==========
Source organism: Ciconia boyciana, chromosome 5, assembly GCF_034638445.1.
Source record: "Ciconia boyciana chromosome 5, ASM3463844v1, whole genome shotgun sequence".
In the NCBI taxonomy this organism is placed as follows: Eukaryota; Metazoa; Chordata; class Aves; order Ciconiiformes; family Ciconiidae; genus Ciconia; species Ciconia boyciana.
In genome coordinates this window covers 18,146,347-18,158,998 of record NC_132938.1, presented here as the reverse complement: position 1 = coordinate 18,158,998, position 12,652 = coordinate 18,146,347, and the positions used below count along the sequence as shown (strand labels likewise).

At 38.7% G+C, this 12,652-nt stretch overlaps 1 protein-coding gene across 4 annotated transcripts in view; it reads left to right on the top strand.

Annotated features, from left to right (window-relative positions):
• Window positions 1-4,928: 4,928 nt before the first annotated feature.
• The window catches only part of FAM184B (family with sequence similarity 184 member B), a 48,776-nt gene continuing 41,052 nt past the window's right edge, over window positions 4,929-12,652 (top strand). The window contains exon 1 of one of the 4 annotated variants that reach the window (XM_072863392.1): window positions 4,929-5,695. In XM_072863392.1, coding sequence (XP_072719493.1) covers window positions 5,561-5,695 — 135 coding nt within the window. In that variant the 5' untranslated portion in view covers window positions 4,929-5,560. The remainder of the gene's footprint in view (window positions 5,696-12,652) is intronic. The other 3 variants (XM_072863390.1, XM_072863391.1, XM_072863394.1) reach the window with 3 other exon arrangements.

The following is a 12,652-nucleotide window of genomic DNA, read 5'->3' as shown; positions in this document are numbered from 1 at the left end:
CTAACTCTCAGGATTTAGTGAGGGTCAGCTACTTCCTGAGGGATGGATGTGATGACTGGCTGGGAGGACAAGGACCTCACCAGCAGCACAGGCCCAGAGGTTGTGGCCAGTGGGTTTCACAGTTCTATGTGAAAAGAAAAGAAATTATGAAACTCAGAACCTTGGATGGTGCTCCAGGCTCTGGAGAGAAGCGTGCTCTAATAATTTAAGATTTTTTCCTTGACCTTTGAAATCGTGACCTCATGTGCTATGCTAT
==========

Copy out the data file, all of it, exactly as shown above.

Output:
Source organism: Ciconia boyciana, chromosome 5, assembly GCF_034638445.1.
Source record: "Ciconia boyciana chromosome 5, ASM3463844v1, whole genome shotgun sequence".
In the NCBI taxonomy this organism is placed as follows: Eukaryota; Metazoa; Chordata; class Aves; order Ciconiiformes; family Ciconiidae; genus Ciconia; species Ciconia boyciana.
In genome coordinates this window covers 18,146,347-18,158,998 of record NC_132938.1, presented here as the reverse complement: position 1 = coordinate 18,158,998, position 12,652 = coordinate 18,146,347, and the positions used below count along the sequence as shown (strand labels likewise).

At 38.7% G+C, this 12,652-nt stretch overlaps 1 protein-coding gene across 4 annotated transcripts in view; it reads left to right on the top strand.

Annotated features, from left to right (window-relative positions):
• Window positions 1-4,928: 4,928 nt before the first annotated feature.
• The window catches only part of FAM184B (family with sequence similarity 184 member B), a 48,776-nt gene continuing 41,052 nt past the window's right edge, over window positions 4,929-12,652 (top strand). The window contains exon 1 of one of the 4 annotated variants that reach the window (XM_072863392.1): window positions 4,929-5,695. In XM_072863392.1, coding sequence (XP_072719493.1) covers window positions 5,561-5,695 — 135 coding nt within the window. In that variant the 5' untranslated portion in view covers window positions 4,929-5,560. The remainder of the gene's footprint in view (window positions 5,696-12,652) is intronic. The other 3 variants (XM_072863390.1, XM_072863391.1, XM_072863394.1) reach the window with 3 other exon arrangements.

The following is a 12,652-nucleotide window of genomic DNA, read 5'->3' as shown; positions in this document are numbered from 1 at the left end:
CTAACTCTCAGGATTTAGTGAGGGTCAGCTACTTCCTGAGGGATGGATGTGATGACTGGCTGGGAGGACAAGGACCTCACCAGCAGCACAGGCCCAGAGGTTGTGGCCAGTGGGTTTCACAGTTCTATGTGAAAAGAAAAGAAATTATGAAACTCAGAACCTTGGATGGTGCTCCAGGCTCTGGAGAGAAGCGTGCTCTAATAATTTAAGATTTTTTCCTTGACCTTTGAAATCGTGACCTCATGTGCTATGCTAT